91.7 Ann Arbor/Detroit 104.1 Grand Rapids 91.3 Port Huron 89.7 Lansing 91.1 Flint
Play Live Radio
Next Up:
0:00 0:00
Available On Air Stations

State's stricter drinking water requirements turn up more lead

Filling a sample bottle.
Virginia Tech

Twenty-one drinking water systems in Michigan this year have found lead amounts that exceed the federal action limit, according to state officials.

Those results are at least partially due to the state’s new standards for lead testing.

Out of the 21 systems that exceeded the federal action level, nine were over because of the new standards, state officials says.

The new standards require additional sampling of drinking water in homes that have lead pipes.

The samples include the first liter, and the fifth liter of water to flow out of the tap during sampling.

“That fifth liter is generally higher than that first liter,” says Eric Oswald, with the state Department of Environment, Great Lakes and Energy. “Because that water’s been sitting in contact with that lead service line overnight.”

Water that’s been sitting stagnant in lead pipes is more likely to have lead particles.

For that reason, health officials recommend that anyone who suspects they have lead in their water pipes run the tap water for three to five minutes in the morning, or anytime the water has been stagnant for several hours.

[We are] recommending that everyone do flushing daily and clean their aerators at least twice a year, and possibly more if materials are being found in those aerators, says Kory Groetsch, with the Michigan Department of Health and Human Services.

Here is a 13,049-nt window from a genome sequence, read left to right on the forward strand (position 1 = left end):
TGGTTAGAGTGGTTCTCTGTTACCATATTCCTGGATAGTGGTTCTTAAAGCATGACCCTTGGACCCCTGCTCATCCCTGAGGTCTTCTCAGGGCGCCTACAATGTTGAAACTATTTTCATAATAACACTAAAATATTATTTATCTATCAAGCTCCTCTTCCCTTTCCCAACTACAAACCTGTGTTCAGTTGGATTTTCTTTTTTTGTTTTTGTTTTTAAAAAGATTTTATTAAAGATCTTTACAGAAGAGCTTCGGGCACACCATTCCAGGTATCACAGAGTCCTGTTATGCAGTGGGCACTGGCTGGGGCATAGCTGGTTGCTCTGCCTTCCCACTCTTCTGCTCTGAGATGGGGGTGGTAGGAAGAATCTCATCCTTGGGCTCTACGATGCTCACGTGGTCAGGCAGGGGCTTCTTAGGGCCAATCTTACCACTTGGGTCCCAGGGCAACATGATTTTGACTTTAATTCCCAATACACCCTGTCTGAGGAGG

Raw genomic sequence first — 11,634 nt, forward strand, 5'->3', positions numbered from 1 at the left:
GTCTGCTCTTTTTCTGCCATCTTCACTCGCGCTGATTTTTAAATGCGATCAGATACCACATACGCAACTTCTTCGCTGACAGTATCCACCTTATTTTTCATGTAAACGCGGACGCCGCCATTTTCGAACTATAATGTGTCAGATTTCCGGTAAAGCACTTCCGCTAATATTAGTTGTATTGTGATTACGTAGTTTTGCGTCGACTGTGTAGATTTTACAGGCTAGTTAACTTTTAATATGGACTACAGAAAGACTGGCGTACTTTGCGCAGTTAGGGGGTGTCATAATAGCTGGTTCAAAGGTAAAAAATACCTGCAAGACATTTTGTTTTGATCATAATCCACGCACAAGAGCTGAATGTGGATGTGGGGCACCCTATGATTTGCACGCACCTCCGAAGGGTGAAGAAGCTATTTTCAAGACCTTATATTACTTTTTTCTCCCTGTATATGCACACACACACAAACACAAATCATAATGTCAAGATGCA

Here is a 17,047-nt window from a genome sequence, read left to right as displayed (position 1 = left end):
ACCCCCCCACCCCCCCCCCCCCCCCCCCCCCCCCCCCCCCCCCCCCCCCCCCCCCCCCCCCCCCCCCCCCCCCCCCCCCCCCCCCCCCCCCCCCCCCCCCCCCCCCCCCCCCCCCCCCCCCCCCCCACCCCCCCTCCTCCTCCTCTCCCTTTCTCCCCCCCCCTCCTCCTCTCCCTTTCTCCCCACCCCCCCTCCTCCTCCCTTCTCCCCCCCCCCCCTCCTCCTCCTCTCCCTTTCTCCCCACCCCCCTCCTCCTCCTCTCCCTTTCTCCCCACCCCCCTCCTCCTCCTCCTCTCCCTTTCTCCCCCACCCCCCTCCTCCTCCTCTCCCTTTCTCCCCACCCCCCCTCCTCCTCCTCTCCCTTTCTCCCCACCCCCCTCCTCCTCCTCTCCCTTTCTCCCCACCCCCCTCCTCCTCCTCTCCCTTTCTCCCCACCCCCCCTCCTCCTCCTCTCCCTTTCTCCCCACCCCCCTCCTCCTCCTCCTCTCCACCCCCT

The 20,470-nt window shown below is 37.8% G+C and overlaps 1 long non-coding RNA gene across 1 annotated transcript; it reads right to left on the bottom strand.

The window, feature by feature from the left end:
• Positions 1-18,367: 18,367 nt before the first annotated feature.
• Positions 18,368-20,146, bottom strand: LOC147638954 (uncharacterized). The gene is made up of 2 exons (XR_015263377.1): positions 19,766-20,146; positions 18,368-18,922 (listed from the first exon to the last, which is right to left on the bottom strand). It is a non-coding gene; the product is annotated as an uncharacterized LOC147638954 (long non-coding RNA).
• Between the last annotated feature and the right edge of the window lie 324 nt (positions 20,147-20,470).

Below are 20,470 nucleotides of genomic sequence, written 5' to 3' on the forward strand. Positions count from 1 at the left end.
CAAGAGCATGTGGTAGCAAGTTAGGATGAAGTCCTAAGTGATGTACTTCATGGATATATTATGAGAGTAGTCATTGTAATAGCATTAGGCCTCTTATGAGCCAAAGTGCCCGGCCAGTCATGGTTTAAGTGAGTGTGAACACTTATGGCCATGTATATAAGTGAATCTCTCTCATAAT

He says the state recommends precautions for any homes with lead pipes, especially in homes with small children or pregnant mothers.

Groetsch says anyone with concerns can contact their local county health department for more information and assistance.

The state posts drinking water test results, and more information on lead risks, at michigan.gov/mileadsafe.

To find out if your home has lead pipes, you can use this guide

Dustin Dwyer reports enterprise and long-form stories from Michigan Public’s West Michigan bureau. He was a fellow in the class of 2018 at the Nieman Foundation for Journalism at Harvard. He’s been with Michigan Public since 2004, when he started as an intern in the newsroom.
Related Content